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SPARCstation 1+ (25 MHz SPARC)

The SPARCstation 1 (Sun 4/60, code-named Campus) is the first of the SPARCstation series of SPARC-based computer workstations sold by Sun Microsystems. The design originated in 1987 by a Sun spin-off company, Unisun, which was soon re-acquired. The SPARCstation 1 has a distinctive slim enclosure (a square 3-inch-high "pizza box") and was first sold in April 1989, with Sun's support ending in 1995.

Based on an LSI Logic RISC CPU running at 20 MHz, with a Weitek 3170 (or 3172) FPU coprocessor, it was the fourth Sun computer (after the 4/260, 4/110 and 4/280) to use the SPARC architecture and the first of the sun4c architecture. The motherboard has three SBus slots, built-in AUI Ethernet, 8 kHz audio, and a 5 MB/s SCSI-1 bus. The basic display runs at 1152 × 900 in 256 colours, and monitors shipped with the computer were 16 to 19 inch greyscale or colour.

Designed for ease of production to compete with high-end PCs or Macs, its principal competitors were the IBM PS/2 Model 80, the NeXT Computer, and Sun's own 3/80.[1] It sold for between about US$9,000 (equivalent to $22,100 in 2023) with no hard disks, to US$20,000 — and in the first year around 35,000 units were sold.[citation needed]


The SPARCstation 1 features several distinctive design and packaging elements driven internally by system designer Andy Bechtolsheim and externally by design house frog design. Bechtolsheim specified that the motherboard would be the size of a sheet of paper and the SBus expansion cards would be the size of index cards, resulting in an extremely compact footprint. The external design motif includes dot-patterned cooling vents on the side which are echoed by a "dimple" pattern on the front face, and "Sun purple" feet.


The SPARCstation 1 takes 30-pin SIMMs in groups of four. It can take either 1 MB or 4 MB SIMMs as long as the size is consistent within a bank. There are a total of four memory banks, which can give a total of 64 MB of memory. Memory bank 0 (composed of U0311, U0322, U0309, and U0307) should be filled first. If not, the OpenBoot firmware will hang while memory checking.

Disk drives

The SPARCstation 1 has space for up to two hard drives and one floppy drive internally. The machine will take any 50-pin SCSI-2 hard drive, but the OpenBoot firmware will not boot from any partition which starts or ends after 1024 MB. The floppy drive, like the Macintosh's, is unusual in that it has an electromechanical eject mechanism rather than the conventional eject button, and therefore must be ejected by the operating system or OpenBoot. The machine can connect to any SCSI CD drive, via either the SCSI connector on the back or by connecting it to any spare internal SCSI connector via a 50-pin cable.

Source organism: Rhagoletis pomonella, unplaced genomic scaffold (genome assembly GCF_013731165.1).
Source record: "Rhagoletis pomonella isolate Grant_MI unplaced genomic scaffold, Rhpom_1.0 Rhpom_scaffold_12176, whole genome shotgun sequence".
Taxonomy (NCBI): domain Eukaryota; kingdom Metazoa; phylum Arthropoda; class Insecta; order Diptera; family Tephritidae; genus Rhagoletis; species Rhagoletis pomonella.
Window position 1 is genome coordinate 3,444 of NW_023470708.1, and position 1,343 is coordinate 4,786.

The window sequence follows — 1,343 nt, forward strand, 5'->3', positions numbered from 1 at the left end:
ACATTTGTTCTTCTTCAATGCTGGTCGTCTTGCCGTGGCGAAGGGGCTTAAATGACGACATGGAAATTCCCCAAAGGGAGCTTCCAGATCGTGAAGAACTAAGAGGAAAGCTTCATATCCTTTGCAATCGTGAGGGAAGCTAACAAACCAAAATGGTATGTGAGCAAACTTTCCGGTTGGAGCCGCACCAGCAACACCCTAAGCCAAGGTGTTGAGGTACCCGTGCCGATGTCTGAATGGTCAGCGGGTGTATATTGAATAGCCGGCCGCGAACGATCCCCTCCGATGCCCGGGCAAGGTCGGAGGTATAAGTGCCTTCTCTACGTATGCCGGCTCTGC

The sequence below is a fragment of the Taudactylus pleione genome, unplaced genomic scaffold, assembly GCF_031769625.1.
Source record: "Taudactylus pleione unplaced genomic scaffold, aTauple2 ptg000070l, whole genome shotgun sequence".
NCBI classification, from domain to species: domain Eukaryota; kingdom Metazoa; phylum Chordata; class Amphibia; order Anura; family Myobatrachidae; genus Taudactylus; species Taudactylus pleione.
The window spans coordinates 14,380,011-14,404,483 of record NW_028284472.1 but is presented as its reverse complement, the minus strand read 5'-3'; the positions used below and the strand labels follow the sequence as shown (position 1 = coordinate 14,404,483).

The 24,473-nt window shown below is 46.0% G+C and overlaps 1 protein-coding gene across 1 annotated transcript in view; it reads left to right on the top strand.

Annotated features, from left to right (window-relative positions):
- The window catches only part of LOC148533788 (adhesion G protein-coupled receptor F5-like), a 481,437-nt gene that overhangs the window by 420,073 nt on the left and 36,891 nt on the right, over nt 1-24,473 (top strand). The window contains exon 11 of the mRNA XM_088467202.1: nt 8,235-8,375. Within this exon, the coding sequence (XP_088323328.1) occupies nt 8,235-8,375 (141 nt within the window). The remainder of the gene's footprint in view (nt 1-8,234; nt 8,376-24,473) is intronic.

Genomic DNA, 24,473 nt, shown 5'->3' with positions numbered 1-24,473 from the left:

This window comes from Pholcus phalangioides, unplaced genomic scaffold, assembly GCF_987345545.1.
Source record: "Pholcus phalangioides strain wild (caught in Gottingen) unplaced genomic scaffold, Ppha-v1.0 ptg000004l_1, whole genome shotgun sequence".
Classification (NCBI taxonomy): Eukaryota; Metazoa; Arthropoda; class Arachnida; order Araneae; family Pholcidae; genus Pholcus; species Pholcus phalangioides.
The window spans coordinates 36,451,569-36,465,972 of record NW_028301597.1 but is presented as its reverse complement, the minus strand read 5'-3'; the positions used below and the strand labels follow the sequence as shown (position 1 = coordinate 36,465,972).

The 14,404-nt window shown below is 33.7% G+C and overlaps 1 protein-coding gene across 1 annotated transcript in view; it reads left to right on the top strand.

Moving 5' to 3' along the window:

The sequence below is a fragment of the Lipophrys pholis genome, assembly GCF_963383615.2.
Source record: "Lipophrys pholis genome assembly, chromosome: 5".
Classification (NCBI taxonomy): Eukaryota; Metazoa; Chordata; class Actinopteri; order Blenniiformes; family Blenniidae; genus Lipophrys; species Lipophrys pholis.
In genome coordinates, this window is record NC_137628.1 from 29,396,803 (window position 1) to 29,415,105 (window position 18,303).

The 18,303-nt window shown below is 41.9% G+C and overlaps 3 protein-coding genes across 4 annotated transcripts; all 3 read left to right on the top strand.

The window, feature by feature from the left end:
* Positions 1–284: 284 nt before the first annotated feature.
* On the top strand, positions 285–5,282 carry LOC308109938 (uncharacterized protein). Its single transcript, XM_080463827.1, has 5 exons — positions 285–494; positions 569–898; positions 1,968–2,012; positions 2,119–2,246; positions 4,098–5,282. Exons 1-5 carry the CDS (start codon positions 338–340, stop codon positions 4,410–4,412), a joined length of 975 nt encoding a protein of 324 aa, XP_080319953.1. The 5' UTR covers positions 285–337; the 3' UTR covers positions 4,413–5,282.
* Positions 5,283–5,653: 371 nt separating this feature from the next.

Network support

The SPARCstation 1 comes with an on-board AMD Lance Ethernet chipset and a 15-pin AUI connector, which can connect to 10BASE2, 10BASE5 or 10BASE-T via an appropriate transceiver. The OpenBoot ROM is able to boot from network, using RARP and TFTP. Like all other SPARCstation systems, the SPARCstation 1 holds system information such as MAC address and host id (serial number) in NVRAM. If the battery on this chip dies, then the system will not be able to boot.


The SPARCstation 1 uses an M48T02 battery-backed RTC with RAM chip which handles the real time clock and boot parameter storage. A problem with this chip is that the battery is internal, which means the entire chip must be replaced when its battery runs out. As all SPARCstation 1s made are now older than the battery life of this chip, a substantial number of these systems now refuse to boot. Additionally, the SPARCstation 1 design used the reserved bits in the M48T02's NVRAM in a non-standard way; since later revisions of the M48T02 chip exert stricter control over these bits, a current M48T02 will store the NVRAM data, but the RTC will not function correctly and the system may fail to auto-boot.

Due to incompatibilities with modern M48T02s, it is common to modify failed NVRAMs by cutting into the encapsulation and patching in a new battery.[2] It is also possible to replace the entire encapsulation, which also contains a 32.768 kHz clock crystal.[3]

Operating systems

The SPARCstation 1, 1+, IPC and SLC can run the following operating systems:

Notable uses

Related computers

The SPARCstation 1+ (Sun 4/65) pushed the CPU to a 25 MHz LSI L64801, upgraded the coprocessor to a Weitek 3172 and installed a new SCSI controller.

The SPARCstation IPC (Sun 4/40) is a version of the SPARCstation 1+ in a lunchbox style case and onboard video.

The SPARCstation SLC (Sun 4/20) is a version of the SPARCstation 1+ built into a monitor cabinet, announced in May 1990.[6]

The SPARCstation 2 (Sun 4/75) is the machine's successor and was released in November 1990.


  1. ^ Baran, Nick (May 1989). "First Impressions: Two Powerful Systems from Sun". Byte Magazine. Vol. 14, no. 5. p. 108.
  2. ^ "Frequently Asked Questions about Sun NVRAM/hostid". Archived from the original on 2001-08-24.
  3. ^ "Mostek/ST 'Timekeeper' IC (Sun NVRAM) repair - UK Vintage Radio Repair and Restoration Discussion Forum".
  4. ^ "OpenBSD/sparc".
  5. ^ Frank, Allegra. "Pokémon veteran Junichi Masuda reflects on the series' early days". Polygon. Retrieved September 27, 2018.
  6. ^ Savage, J. A. (21 May 1990). "Sun workstation beats $5,000 mark". Computerworld. p. 127. Retrieved 3 March 2024.